[BookStrand Romantic Suspense, HEA]
When five-year-old Anna Burke goes missing in the rugged mountains of Wolf Creek Pass, can a stranger understand the clues and find her?
To survive the pain and loss of her own daughter’s kidnapping and murder, Layne Youngman has closed her heart to everything but helping others find their missing children. As she begins her search, it appears nearly everyone has a secret.
Rhys Burke is struggling to survive a bitter divorce. When Anna disappears while in his care, he is consumed with guilt and desperate to find his daughter. What he isn’t prepared for is the petite woman investigator who strikes a fire in his heart unlike anything he’s ever experienced.
Together they must find a way to unravel the clues, overcome the obstacles, and concentrate on finding Anna. What they don’t realize is the challenge may be more than they can handle.
A BookStrand Mainstream Romance
Layne rushed from the room, her heart pounding with excitement. She found her clothing and quickly donned her shoes, not taking time to do anything with her hair. When she raced back into the room, Joe turned abruptly, obviously expecting them to follow.
Rhys looked at Layne and took her hand as they rushed from the room. It only took a moment to load three horses. Indian Joe merely grunted whenever they asked him questions.
“Where to?” Rhys asked as he drove the pickup down the lane away from his ranch.
“The pass. Wolf Creek Pass.”
Layne’s heart was thumping erratically as a shiver went up her spine. She could tell from the look on Rhys’s face that he was fighting to remain calm. Neither spoke. Layne watched Rhys concentrate on driving up the mountain, his face devoid of any emotion. She knew he was being careful to avoid hitting any deer that strayed onto the highway this early in the day.
The road threaded up into the pine-covered hills. The rock precipice came into view. No other cars were visible this early except a lone camper in the small campground.
“Here. We ride from here.”
Rhys pulled off the road and parked the truck.
“Joe”—Layne’s voice quivered—“have you found Anna?”
His brooding eyes looked right through her before he nodded toward the mountain. Neither Rhys nor Layne said a word. They unloaded and saddled the horses. Rhys helped Layne onto Sally’s back, and the three rode down the same trail that he and Anna had ridden that fateful day.
“Joe! Please tell us what’s going on.” Layne’s voice was high and shrill with emotion.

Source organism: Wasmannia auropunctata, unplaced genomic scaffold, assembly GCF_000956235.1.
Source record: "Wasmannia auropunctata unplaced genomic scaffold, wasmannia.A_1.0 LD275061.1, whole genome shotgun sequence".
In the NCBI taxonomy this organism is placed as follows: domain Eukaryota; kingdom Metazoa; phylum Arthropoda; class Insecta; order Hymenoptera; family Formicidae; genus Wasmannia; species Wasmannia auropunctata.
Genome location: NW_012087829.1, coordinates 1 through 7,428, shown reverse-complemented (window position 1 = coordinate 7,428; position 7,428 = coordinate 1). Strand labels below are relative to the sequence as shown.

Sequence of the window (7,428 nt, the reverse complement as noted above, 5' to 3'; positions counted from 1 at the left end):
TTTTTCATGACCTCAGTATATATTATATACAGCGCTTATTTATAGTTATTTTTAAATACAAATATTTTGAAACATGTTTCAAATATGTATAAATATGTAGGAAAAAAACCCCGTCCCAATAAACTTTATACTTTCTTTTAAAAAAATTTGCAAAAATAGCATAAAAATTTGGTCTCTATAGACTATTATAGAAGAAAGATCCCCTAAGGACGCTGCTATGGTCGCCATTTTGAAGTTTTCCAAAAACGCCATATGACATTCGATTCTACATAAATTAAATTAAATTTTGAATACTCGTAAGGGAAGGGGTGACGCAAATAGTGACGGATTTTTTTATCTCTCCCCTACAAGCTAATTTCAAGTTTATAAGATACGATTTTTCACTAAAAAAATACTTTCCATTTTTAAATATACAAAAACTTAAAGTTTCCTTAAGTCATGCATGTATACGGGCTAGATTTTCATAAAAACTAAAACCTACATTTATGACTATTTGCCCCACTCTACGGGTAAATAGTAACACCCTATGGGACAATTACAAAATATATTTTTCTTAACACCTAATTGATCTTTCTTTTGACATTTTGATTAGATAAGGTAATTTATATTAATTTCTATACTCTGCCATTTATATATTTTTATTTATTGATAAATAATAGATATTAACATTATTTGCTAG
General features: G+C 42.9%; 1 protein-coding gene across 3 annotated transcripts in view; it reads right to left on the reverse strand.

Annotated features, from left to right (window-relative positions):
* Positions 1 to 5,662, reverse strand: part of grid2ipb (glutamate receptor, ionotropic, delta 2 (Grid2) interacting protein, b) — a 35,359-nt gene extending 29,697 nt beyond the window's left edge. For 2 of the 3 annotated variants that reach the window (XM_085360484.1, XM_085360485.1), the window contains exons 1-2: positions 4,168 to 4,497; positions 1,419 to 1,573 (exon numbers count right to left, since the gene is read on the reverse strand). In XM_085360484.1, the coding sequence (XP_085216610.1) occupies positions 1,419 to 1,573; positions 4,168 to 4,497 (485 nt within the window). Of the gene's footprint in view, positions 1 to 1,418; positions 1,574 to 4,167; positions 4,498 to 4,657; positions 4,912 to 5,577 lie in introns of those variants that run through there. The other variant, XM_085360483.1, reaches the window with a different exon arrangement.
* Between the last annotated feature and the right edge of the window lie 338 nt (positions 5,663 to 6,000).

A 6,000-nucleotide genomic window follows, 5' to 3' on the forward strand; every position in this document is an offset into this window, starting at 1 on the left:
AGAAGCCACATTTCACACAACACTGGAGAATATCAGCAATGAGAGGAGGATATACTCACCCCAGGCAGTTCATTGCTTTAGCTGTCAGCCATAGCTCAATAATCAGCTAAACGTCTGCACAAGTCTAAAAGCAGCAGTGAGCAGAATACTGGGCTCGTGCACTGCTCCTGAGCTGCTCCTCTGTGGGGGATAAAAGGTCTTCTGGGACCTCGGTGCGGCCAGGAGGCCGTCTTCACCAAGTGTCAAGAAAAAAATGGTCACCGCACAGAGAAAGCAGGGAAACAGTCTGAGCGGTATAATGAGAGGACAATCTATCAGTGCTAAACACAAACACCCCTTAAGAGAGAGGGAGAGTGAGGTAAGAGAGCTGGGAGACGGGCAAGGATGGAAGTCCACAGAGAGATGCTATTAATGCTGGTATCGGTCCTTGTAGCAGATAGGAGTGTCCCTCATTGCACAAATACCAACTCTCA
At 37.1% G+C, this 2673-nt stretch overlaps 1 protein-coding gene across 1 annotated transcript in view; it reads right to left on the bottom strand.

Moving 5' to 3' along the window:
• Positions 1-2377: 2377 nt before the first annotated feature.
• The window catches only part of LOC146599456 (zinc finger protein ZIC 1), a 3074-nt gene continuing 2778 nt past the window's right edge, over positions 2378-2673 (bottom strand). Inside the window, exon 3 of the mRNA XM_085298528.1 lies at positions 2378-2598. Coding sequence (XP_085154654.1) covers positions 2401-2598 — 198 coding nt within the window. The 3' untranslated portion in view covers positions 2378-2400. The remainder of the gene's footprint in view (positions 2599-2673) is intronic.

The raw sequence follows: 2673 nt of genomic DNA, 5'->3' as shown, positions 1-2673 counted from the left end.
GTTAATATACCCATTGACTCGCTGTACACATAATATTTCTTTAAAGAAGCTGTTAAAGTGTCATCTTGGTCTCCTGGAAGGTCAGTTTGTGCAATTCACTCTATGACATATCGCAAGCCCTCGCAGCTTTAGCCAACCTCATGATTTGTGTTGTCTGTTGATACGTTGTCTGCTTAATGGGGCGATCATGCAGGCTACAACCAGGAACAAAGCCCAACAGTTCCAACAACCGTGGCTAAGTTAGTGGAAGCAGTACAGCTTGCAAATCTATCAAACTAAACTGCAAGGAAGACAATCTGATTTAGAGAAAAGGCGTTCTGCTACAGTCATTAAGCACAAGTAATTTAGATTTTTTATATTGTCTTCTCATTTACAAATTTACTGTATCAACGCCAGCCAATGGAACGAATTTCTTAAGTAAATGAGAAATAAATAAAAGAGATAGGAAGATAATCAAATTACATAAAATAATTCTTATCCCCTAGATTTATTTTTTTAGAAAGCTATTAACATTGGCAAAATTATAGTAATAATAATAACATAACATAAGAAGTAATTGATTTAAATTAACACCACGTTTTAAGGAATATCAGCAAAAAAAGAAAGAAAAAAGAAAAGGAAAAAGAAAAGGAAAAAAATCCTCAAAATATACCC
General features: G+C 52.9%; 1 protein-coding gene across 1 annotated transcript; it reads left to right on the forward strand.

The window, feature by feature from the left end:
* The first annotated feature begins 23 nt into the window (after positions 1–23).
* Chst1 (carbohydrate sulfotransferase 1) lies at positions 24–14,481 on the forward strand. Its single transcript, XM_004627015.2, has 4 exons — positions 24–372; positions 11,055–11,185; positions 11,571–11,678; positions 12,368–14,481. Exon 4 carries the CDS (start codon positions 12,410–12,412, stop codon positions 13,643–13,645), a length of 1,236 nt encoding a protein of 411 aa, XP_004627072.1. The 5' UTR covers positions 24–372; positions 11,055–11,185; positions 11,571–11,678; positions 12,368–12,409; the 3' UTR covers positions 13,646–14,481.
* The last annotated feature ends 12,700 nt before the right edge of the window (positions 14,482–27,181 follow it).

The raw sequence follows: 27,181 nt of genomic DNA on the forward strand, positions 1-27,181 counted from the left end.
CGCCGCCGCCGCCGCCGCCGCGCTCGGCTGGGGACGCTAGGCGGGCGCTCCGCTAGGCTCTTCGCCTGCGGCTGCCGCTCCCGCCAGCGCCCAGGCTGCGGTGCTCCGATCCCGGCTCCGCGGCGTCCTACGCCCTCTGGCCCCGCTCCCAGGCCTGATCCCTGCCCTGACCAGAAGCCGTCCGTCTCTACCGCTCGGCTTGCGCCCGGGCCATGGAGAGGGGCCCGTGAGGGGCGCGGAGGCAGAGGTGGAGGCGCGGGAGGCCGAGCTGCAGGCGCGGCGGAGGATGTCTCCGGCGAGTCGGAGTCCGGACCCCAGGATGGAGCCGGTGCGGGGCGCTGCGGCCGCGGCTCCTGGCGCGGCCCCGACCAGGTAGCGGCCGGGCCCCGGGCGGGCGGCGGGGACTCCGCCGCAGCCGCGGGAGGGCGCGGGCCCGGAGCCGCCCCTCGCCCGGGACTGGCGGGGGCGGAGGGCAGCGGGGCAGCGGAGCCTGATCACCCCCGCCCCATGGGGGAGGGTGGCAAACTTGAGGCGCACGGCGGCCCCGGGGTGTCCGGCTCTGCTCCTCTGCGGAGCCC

Indian Joe remained stoically silent and led the way. They passed a sheepherder’s camp and carefully rode around the flock of sheep. Dew was still on the grass, making it sparkle in the early-morning sunlight. They continued riding around the rocks and into the pines where the air was crisp and moist. Squirrels chattered, letting the forest animals know they were approaching. A small doe bolted in front of them, and Layne had to hold tight to keep from falling as Sally shied away.
After a few hours, they slowed and headed deeper into the forest, careful to avoid the large boulders scattered along the trail. Not another soul came into view, and Layne kept glancing back uneasily, constantly fighting the feeling of being watched. The mountains have eyes, she remembered Indian Joe saying. Still they kept riding. The forest became thick and dark even in the bright light of day. The brush and trees were so dense she had to duck often to keep from being scraped off and losing her balance.
Several times, Rhys attempted to get Indian Joe to explain, but when the big man ignored his questions, Layne shook her head, her eyes pleading with him to be patient.
They followed Joe higher up into the pass, but no one spoke a word. Indian Joe rode straight and tall, leading the way. Layne felt as if she were being taken to the ends of the earth. Still, Joe kept riding. Was this the secret? What were they supposed to find? They took no breaks. The day got hot. Insects buzzed around their heads. Layne swatted at the flies hovering on her moist skin. The horses grew damp from sweat, but Joe kept riding. Even though the sun didn’t light their way because of the tall, thick trees, the heat rose, causing the sap to ooze from the tall pines.
Just when Layne thought she could take no more, Joe motioned for them to stop. She breathed a deep sigh of relief, needing a break. She took a long drink of water from the bottle in her saddlebags. It helped somewhat, but still she was uneasy and nervous.
“We will walk from here.”
“Joe, where are we going? Where are you taking us?” Layne demanded as she stood with her hands on her hips while Rhys tethered the horses to a tree.
“You are still impatient.” He smiled knowingly but didn’t answer the question.
Once again, Joe led the way, and they began walking. The path grew steep very quickly. Layne had a hard time keeping up. Her shoes weren’t made for hiking, and twice she stepped wrong, causing pain to shoot through her still-healing ankle. When she nearly fell, Rhys was there and caught her.
“Joe, I can’t go any further without a rest. Please, can’t we rest?” Layne pleaded, hating to sound like a wimpy female, but her ankle throbbed, and she was having difficulty catching her breath.
He frowned, and Layne sat down on a round rock, breathing deeply.
She swatted at a couple of flies and used her sleeve to wipe the moisture from her brow.
“Are you all right?” Rhys’s voice was steady and low.
“I just needed a break.” Layne glanced up at Indian Joe, who stood tall, his eyes watching the trail.
Just as Layne took another sip from her water bottle, she heard noises, footsteps coming down the path. She looked quickly at Rhys, who reached for her hand. The steps got closer. She watched Joe, who motioned for them to wait.
“What is it?”
Rhys shook his head. “I don’t know. Just sit and remain calm. Joe knows these mountains. We’ll be fine.” He held Layne’s hand and rubbed her wrist while they watched and waited.